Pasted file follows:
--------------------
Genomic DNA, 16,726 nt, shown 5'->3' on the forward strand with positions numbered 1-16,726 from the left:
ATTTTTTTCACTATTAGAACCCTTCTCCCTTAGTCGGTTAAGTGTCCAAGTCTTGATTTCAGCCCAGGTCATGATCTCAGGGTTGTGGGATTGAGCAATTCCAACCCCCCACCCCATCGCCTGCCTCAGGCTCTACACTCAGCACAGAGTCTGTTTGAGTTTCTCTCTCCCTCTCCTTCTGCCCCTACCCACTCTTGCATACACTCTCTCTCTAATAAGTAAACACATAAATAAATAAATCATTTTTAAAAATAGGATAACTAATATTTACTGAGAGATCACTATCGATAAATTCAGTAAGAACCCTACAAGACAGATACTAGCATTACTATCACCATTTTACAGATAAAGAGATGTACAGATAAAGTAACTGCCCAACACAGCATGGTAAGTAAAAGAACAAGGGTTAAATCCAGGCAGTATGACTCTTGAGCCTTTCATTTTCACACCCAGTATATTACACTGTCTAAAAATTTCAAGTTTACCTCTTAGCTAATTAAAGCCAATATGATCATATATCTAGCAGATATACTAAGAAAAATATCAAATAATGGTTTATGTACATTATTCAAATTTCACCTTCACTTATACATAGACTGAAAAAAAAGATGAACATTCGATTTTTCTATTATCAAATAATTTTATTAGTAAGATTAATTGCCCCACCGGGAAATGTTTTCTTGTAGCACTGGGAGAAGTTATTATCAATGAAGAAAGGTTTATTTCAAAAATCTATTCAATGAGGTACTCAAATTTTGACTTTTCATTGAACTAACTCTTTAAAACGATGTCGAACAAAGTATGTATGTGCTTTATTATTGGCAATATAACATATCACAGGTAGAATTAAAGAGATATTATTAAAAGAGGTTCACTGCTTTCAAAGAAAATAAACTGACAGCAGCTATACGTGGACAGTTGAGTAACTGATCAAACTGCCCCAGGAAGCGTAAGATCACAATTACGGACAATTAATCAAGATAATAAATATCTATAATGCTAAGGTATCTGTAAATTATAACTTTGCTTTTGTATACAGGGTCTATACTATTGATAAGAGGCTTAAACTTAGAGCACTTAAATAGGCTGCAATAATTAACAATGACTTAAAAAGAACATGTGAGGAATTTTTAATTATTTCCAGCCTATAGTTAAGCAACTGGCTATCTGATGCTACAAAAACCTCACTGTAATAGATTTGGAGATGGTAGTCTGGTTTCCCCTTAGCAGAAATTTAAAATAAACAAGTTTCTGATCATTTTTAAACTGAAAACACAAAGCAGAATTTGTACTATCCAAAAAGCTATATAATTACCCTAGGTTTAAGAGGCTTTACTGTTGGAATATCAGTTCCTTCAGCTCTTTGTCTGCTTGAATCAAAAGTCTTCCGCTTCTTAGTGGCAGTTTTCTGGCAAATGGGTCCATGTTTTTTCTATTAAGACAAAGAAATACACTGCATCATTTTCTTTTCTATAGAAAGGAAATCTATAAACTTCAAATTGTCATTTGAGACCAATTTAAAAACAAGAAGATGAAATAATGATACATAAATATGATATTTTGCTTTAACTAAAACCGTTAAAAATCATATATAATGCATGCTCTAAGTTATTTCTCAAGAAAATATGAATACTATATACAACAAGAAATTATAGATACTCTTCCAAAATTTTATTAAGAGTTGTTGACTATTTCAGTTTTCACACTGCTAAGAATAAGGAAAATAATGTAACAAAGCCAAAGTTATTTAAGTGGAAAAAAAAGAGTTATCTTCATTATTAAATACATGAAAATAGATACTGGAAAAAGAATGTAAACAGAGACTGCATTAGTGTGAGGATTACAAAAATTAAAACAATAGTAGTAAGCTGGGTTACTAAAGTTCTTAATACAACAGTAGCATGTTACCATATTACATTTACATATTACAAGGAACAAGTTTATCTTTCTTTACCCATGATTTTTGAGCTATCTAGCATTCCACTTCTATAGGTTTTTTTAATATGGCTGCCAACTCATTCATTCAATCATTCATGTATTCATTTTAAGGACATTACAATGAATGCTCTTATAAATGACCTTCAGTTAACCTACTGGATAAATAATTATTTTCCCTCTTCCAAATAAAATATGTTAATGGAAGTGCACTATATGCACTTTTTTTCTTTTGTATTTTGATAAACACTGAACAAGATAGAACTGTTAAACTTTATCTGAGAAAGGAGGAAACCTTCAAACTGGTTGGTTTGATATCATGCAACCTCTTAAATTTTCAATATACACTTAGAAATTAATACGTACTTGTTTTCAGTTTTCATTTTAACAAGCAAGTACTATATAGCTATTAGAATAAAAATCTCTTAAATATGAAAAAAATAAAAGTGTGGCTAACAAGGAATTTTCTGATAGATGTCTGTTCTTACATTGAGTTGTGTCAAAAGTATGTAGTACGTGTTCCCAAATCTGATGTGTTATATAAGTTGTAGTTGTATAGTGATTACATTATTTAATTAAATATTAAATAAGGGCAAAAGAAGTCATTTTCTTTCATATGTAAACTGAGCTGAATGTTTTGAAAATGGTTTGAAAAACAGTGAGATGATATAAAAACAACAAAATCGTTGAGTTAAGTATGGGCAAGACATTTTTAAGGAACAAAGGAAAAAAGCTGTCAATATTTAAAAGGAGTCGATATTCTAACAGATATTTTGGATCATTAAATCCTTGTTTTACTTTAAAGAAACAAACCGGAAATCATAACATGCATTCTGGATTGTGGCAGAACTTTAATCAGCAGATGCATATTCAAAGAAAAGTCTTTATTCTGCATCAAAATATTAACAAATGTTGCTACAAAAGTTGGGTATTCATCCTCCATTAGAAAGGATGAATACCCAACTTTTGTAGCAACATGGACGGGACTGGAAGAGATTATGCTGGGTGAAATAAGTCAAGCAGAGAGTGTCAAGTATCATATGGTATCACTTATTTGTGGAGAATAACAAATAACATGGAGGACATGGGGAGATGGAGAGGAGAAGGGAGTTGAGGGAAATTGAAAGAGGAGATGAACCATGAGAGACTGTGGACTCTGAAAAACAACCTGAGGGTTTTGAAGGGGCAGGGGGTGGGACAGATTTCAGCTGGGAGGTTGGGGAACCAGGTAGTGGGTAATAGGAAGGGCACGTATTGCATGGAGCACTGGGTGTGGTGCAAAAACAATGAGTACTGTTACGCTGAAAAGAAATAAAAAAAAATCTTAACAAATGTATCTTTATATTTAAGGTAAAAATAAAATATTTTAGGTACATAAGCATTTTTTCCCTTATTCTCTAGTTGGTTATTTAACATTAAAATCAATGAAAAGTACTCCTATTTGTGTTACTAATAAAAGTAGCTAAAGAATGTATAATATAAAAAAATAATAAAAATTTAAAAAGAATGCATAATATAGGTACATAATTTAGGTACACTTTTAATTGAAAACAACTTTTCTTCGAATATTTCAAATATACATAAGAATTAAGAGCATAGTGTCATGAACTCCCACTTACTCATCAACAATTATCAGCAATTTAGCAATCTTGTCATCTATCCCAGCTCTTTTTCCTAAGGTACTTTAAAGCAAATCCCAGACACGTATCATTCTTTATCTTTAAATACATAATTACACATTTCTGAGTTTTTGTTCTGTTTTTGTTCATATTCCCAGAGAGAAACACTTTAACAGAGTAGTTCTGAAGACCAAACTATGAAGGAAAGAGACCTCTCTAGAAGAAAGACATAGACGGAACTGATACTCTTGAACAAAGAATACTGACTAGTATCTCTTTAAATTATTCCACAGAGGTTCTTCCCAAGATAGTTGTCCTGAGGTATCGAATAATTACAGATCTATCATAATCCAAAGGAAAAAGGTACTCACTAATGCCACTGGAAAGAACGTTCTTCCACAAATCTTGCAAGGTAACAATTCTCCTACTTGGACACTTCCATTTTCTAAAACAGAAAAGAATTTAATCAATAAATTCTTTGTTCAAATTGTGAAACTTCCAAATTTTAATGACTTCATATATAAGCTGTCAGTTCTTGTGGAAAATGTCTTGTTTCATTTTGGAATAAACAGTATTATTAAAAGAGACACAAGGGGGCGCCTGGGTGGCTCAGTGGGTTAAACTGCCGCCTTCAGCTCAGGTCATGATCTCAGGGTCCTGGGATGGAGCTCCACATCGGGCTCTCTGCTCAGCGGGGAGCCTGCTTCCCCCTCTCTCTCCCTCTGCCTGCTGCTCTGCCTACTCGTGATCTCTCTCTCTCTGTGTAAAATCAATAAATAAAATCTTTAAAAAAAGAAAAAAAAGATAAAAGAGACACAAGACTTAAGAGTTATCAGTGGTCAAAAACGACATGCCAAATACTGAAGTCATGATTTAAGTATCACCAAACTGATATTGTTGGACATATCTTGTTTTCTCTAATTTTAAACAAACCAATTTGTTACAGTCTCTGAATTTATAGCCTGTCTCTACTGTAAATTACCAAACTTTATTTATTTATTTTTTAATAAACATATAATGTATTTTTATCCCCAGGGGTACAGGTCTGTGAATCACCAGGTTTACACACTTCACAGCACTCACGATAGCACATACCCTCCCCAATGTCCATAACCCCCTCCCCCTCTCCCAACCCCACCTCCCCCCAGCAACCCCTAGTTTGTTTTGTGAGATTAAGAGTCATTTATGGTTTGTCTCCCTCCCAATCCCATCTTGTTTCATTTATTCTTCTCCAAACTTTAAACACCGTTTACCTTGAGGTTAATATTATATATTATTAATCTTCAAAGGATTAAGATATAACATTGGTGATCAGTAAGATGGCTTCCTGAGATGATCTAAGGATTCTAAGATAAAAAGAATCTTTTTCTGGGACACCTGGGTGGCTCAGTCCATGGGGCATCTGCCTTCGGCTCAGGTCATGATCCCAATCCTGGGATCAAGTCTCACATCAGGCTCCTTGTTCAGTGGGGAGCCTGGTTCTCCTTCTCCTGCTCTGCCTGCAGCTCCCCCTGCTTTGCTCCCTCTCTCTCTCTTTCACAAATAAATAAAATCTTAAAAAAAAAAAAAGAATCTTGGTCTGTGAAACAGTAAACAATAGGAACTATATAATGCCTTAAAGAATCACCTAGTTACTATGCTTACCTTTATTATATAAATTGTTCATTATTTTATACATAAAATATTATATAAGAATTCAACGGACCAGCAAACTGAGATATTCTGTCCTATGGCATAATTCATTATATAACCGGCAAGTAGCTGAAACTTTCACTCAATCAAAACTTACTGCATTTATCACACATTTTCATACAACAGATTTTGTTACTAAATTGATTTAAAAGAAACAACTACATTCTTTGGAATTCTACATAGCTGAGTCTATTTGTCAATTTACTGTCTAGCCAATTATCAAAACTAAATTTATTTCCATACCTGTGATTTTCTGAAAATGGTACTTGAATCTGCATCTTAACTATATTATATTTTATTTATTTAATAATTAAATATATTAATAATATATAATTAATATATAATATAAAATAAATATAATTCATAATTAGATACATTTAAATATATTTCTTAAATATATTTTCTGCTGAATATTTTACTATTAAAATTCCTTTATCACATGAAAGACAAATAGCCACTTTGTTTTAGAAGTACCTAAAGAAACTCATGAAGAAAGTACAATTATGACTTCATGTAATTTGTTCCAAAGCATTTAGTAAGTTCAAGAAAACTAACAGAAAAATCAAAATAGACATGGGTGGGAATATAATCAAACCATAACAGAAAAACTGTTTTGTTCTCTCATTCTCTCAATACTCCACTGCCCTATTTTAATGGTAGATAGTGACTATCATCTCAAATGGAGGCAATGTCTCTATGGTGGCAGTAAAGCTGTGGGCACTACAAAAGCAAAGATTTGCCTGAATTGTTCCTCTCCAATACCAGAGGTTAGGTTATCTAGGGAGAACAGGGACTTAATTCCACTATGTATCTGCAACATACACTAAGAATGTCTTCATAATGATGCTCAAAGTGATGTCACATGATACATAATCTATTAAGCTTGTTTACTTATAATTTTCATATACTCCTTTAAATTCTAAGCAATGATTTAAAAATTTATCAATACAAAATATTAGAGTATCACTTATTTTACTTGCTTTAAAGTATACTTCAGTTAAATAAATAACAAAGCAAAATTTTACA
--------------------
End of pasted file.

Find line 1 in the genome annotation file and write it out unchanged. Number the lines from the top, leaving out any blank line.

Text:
Genomic DNA, 16,726 nt, shown 5'->3' on the forward strand with positions numbered 1-16,726 from the left: